Airline Apologises for Removing Cancer Patient from Flight

Alaska Airlines was recently forced to apologise to a cancer patient and her family, after staff removed them from their flight home.

The passenger in question was Elizabeth Sedway from California, who has Multiple Myeloma (a type of bone marrow cancer which affects the bones).

Ms Sedway had been holidaying in Hawaii with her family without issue, but started to feel weak at the airport whilst waiting to board her flight home. She explained to airline staff that this was a common occurrence, and that it might take her a little longer to board the plane. Her family where allowed to board without her, but after finding their seats they were all asked to leave.

Apparently during this time airline staff had called a doctor, who concluded that Ms Sedway was not fit to fly. The doctor was concerned about her symptoms, and that she would be flying over open water for a prolonged period, with no option for an emergency landing if she was to suddenly take a turn for the worse.

Ms Sedway and her family were not allowed to fly home until the next day, after she contacted her Oncologist who confirmed she would be fine to fly home. Not only did this cause the family added expense, it also meant that Ms Sedway missed a scheduled chemotherapy appointment.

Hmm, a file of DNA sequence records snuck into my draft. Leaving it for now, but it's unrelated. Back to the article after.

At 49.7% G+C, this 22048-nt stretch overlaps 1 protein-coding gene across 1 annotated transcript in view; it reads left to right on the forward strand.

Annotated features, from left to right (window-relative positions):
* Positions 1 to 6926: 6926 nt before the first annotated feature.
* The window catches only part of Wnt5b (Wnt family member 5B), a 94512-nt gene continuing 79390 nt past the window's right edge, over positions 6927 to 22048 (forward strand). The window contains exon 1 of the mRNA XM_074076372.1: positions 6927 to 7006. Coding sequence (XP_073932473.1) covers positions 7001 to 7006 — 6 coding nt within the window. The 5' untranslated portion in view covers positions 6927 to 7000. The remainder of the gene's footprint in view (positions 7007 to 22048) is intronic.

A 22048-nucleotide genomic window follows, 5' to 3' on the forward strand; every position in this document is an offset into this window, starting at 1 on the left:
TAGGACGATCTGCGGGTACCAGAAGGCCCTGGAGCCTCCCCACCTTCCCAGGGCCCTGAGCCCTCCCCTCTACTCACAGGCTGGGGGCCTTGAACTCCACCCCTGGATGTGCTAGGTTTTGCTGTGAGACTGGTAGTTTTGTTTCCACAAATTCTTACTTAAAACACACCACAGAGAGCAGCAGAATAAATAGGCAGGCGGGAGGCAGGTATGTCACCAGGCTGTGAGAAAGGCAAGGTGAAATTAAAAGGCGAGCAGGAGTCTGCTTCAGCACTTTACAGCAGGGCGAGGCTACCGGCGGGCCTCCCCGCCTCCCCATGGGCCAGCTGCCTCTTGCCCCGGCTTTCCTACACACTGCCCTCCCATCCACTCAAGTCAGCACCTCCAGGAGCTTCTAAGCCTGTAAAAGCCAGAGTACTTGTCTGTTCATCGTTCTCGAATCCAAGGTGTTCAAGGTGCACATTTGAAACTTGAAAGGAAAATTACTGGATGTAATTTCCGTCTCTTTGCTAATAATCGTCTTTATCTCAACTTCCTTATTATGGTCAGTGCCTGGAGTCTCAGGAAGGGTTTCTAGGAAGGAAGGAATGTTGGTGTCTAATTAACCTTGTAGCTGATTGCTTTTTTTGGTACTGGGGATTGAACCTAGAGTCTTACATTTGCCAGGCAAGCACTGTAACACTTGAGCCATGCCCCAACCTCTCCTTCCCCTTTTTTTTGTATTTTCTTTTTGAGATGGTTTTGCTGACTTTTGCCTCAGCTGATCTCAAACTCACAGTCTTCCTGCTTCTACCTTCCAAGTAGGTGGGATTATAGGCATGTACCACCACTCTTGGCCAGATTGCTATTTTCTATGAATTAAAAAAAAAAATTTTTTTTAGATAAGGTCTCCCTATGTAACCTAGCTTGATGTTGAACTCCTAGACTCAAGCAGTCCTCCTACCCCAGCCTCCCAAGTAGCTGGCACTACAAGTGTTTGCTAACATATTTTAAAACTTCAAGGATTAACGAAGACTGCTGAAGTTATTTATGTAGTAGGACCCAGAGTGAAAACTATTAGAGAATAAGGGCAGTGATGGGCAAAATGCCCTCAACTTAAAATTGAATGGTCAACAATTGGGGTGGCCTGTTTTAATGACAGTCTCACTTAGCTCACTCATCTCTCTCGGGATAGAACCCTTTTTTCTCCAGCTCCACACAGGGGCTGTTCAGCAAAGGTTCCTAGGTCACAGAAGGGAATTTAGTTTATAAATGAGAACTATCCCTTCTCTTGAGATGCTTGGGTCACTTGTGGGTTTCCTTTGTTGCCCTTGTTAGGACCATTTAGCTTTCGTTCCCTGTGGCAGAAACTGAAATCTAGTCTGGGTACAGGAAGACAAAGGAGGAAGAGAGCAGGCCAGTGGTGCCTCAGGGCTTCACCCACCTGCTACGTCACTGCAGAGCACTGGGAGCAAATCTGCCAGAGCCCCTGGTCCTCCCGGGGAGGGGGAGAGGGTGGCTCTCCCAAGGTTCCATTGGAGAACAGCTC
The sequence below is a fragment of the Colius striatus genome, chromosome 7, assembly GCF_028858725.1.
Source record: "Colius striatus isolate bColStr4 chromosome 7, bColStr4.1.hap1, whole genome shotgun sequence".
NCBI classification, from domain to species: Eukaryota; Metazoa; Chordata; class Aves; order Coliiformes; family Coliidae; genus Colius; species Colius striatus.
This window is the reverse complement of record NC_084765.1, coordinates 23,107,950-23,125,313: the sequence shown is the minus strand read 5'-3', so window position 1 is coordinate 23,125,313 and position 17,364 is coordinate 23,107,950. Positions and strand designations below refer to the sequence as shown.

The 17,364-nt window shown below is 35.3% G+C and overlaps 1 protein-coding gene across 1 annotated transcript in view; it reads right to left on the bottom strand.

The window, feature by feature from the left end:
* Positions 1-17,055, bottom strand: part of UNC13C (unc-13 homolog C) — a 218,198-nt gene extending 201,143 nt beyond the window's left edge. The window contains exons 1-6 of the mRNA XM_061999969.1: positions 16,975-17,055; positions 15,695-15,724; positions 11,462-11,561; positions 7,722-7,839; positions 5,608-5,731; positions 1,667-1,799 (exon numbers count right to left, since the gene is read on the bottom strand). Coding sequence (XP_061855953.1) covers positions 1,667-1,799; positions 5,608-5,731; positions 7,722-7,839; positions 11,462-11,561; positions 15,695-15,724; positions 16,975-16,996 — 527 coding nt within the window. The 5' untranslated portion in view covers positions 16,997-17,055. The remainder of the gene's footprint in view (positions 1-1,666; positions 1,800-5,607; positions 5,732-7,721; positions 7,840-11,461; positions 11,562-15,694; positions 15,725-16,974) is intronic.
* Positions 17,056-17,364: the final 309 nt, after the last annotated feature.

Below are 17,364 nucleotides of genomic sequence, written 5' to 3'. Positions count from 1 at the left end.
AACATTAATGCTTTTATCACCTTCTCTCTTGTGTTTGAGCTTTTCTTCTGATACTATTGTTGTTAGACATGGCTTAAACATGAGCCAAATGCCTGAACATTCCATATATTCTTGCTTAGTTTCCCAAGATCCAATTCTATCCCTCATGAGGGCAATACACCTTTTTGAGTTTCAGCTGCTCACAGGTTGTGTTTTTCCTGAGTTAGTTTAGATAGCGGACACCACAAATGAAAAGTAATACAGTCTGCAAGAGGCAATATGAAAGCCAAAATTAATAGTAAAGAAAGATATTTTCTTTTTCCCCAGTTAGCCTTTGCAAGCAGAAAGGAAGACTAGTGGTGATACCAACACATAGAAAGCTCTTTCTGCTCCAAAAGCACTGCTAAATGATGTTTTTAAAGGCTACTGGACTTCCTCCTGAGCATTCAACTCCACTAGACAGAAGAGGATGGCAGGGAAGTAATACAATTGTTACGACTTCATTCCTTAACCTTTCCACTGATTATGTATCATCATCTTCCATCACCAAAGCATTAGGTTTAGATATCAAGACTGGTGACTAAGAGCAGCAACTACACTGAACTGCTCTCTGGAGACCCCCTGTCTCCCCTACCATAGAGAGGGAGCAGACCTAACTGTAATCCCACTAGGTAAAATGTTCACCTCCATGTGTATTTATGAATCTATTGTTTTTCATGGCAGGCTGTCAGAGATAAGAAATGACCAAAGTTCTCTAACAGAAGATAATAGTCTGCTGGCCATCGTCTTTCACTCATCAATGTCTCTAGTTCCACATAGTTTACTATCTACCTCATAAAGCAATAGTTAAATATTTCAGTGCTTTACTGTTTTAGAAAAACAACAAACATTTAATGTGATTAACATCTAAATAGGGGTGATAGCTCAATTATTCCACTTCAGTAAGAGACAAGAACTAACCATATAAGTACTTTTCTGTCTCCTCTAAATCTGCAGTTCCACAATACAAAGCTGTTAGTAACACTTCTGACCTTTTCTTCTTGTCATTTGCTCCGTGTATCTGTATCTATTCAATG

The airline has since apologised to the family, refunded their additional expenditure, and has also admitted that staff could have handled the situation differently.

Airlines cannot refuse to provide transport because of a ‘disability’, but if they think a passenger may be so ill that they could endanger other passengers, or that an emergency landing could be necessary, they can deny boarding. If you have an on-going medical condition, remember to carry a fit to fly certificate from your doctor, and original prescriptions for any medications.

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